Format

Send to

Choose Destination
Nutr Cancer. 2019;71(8):1313-1324. doi: 10.1080/01635581.2019.1602659. Epub 2019 Apr 22.

Differences in Fecal Gut Microbiota, Short-Chain Fatty Acids and Bile Acids Link Colorectal Cancer Risk to Dietary Changes Associated with Urbanization Among Zimbabweans.

Author information

1
Department of Medicine College of Health Sciences, University of Zimbabwe , Harare , Zimbabwe.
2
Division of Gastroenterology Hepatology and Nutrition, University of Pittsburgh , Pittsburgh , Pennsylvania , USA.
3
Department of Gastrointestinal Microbiology, German Institute of Human Nutrition Potsdam-Rehbruecke , Nuthetal , Germany.
4
Department of Surgery and Cancer Faculty of Medicine, Imperial College , London , UK.
5
Centre for Digestive and Gut Health, Institution of Global Health Innovation Imperial College , London , UK.
6
Department of Physiology College of Health Sciences, University of Zimbabwe , Harare , Zimbabwe.
7
Division of Endocrinology, University of Pittsburgh , Pittsburgh , Pennsylvania , USA.
8
Laboratory of Microbiology, Wageningen University , Wageningen , The Netherlands.

Abstract

The incidence of colorectal cancer (CRC) is gradually rising in sub-Saharan Africa. This may be due to dietary changes associated with urbanization, which may induce tumor-promoting gut microbiota composition and function. We compared fecal microbiota composition and activity in 10 rural and 10 urban Zimbabweans for evidence of a differential CRC risk. Dietary intake was assessed by a food frequency questionnaire. Fecal microbiota composition, metabolomic profile, functional microbial genes were analyzed, and bile acids and short chain fatty acids quantified. Animal protein intake was higher among urban volunteers, but carbohydrate and fiber intake were similar. Bacteria related to Blautia obeum, Streptococcus bovis, and Subdoligranulum variabile were higher in urban residents, whereas bacteria related to Oscillospira guillermondii and Sporobacter termitidis were higher in rural volunteers. Fecal levels of primary bile acids, cholic acid, and chenodeoxycholic acid (P < 0.05), and secondary bile acids, deoxycholic acid (P < 0.05) and ursodeoxycholic acid (P < 0.001) were higher in urban residents. Fecal levels of acetate and propionate, but not butyrate, were higher in urban residents. The gut microbiota composition and activity among rural and urban Zimbabweans retain significant homogeneity (possibly due to retention of dietary fiber), but urban residents have subtle changes, which may indicate a higher CRC risk.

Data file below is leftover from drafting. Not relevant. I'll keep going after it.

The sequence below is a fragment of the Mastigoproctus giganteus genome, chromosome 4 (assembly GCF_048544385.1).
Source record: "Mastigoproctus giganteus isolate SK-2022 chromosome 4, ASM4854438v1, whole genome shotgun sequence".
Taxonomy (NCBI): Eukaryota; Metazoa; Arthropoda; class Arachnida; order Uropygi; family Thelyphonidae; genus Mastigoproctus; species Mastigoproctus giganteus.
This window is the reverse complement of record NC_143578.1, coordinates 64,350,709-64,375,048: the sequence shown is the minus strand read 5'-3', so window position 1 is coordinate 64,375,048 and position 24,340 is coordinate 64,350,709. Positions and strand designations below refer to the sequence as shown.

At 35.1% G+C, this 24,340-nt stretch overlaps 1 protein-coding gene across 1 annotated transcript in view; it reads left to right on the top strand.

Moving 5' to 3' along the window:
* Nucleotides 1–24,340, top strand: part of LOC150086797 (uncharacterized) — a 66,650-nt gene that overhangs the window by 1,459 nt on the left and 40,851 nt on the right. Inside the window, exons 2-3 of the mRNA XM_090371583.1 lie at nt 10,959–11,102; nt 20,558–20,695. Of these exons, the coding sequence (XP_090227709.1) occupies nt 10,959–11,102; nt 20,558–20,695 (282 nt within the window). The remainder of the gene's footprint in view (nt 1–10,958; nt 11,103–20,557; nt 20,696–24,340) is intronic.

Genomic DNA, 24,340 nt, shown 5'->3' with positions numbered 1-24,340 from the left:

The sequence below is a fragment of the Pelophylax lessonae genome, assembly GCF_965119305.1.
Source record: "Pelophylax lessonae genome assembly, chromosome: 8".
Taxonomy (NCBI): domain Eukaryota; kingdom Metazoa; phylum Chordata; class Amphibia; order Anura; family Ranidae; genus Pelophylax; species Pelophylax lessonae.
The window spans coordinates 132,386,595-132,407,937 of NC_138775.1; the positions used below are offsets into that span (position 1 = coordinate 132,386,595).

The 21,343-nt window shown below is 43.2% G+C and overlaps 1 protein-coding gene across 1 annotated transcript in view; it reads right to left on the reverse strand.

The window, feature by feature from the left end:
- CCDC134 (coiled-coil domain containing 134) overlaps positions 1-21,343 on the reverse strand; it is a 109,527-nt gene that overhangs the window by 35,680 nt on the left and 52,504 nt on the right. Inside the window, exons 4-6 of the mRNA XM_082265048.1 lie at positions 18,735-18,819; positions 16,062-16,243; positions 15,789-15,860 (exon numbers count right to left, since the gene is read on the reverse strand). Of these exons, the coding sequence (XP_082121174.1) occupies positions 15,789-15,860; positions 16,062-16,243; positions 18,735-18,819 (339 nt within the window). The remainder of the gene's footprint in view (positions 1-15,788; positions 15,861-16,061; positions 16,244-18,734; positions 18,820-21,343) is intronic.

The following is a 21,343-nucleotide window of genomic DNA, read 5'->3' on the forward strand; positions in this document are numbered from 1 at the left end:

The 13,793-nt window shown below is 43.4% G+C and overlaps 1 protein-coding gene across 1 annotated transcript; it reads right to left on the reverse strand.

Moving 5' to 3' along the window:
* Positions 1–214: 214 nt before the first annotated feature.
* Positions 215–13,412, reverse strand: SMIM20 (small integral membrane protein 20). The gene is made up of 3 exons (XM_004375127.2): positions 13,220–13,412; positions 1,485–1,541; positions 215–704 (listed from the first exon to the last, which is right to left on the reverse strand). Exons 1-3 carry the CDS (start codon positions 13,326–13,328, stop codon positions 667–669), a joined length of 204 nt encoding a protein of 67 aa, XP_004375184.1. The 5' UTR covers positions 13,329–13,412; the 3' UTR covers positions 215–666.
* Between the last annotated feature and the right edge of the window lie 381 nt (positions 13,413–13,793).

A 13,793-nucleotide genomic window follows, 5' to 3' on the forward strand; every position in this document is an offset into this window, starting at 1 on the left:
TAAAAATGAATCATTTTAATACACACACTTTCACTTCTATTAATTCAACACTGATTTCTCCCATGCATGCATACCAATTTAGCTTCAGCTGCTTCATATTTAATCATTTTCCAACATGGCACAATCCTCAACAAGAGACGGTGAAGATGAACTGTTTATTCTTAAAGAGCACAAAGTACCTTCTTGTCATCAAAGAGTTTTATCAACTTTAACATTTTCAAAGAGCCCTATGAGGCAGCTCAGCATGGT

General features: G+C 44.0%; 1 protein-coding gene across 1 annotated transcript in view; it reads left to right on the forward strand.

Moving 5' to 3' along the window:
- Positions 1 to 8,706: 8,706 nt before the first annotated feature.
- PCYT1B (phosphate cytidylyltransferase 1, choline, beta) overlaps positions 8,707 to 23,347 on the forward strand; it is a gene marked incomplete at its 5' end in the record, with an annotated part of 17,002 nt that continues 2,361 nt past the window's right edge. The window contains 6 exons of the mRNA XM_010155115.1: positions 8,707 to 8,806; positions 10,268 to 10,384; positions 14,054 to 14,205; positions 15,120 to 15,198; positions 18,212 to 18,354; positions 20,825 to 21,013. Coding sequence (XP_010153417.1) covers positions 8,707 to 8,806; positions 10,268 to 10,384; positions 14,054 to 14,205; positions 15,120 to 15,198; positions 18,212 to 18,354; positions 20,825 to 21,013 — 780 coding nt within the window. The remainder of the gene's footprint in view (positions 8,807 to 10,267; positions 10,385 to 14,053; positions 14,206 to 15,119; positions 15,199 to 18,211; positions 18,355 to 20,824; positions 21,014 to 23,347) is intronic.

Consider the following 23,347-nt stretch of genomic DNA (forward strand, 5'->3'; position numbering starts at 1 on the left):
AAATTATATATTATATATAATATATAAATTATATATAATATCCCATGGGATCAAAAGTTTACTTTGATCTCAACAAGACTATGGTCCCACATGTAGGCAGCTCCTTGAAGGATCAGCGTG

Supplemental Content

Loading ...
Support Center